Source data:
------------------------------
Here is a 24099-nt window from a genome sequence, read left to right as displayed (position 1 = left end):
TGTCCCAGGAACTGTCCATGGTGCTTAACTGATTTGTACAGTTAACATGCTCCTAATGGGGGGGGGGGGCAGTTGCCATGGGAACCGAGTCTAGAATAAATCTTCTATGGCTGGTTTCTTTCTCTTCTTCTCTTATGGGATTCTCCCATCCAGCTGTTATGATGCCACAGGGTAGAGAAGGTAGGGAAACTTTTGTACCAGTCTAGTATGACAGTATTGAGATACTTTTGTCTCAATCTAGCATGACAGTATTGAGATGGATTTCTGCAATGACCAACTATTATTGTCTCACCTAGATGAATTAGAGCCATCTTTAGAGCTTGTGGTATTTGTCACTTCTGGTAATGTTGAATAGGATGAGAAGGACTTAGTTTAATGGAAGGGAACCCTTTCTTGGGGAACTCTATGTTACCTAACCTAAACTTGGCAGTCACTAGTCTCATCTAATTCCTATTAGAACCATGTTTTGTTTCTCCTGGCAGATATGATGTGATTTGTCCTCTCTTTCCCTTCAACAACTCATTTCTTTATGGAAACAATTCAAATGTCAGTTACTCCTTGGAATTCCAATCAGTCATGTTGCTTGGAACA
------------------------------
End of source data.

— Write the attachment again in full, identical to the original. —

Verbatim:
Here is a 24099-nt window from a genome sequence, read left to right as displayed (position 1 = left end):
TGTCCCAGGAACTGTCCATGGTGCTTAACTGATTTGTACAGTTAACATGCTCCTAATGGGGGGGGGGGGCAGTTGCCATGGGAACCGAGTCTAGAATAAATCTTCTATGGCTGGTTTCTTTCTCTTCTTCTCTTATGGGATTCTCCCATCCAGCTGTTATGATGCCACAGGGTAGAGAAGGTAGGGAAACTTTTGTACCAGTCTAGTATGACAGTATTGAGATACTTTTGTCTCAATCTAGCATGACAGTATTGAGATGGATTTCTGCAATGACCAACTATTATTGTCTCACCTAGATGAATTAGAGCCATCTTTAGAGCTTGTGGTATTTGTCACTTCTGGTAATGTTGAATAGGATGAGAAGGACTTAGTTTAATGGAAGGGAACCCTTTCTTGGGGAACTCTATGTTACCTAACCTAAACTTGGCAGTCACTAGTCTCATCTAATTCCTATTAGAACCATGTTTTGTTTCTCCTGGCAGATATGATGTGATTTGTCCTCTCTTTCCCTTCAACAACTCATTTCTTTATGGAAACAATTCAAATGTCAGTTACTCCTTGGAATTCCAATCAGTCATGTTGCTTGGAACA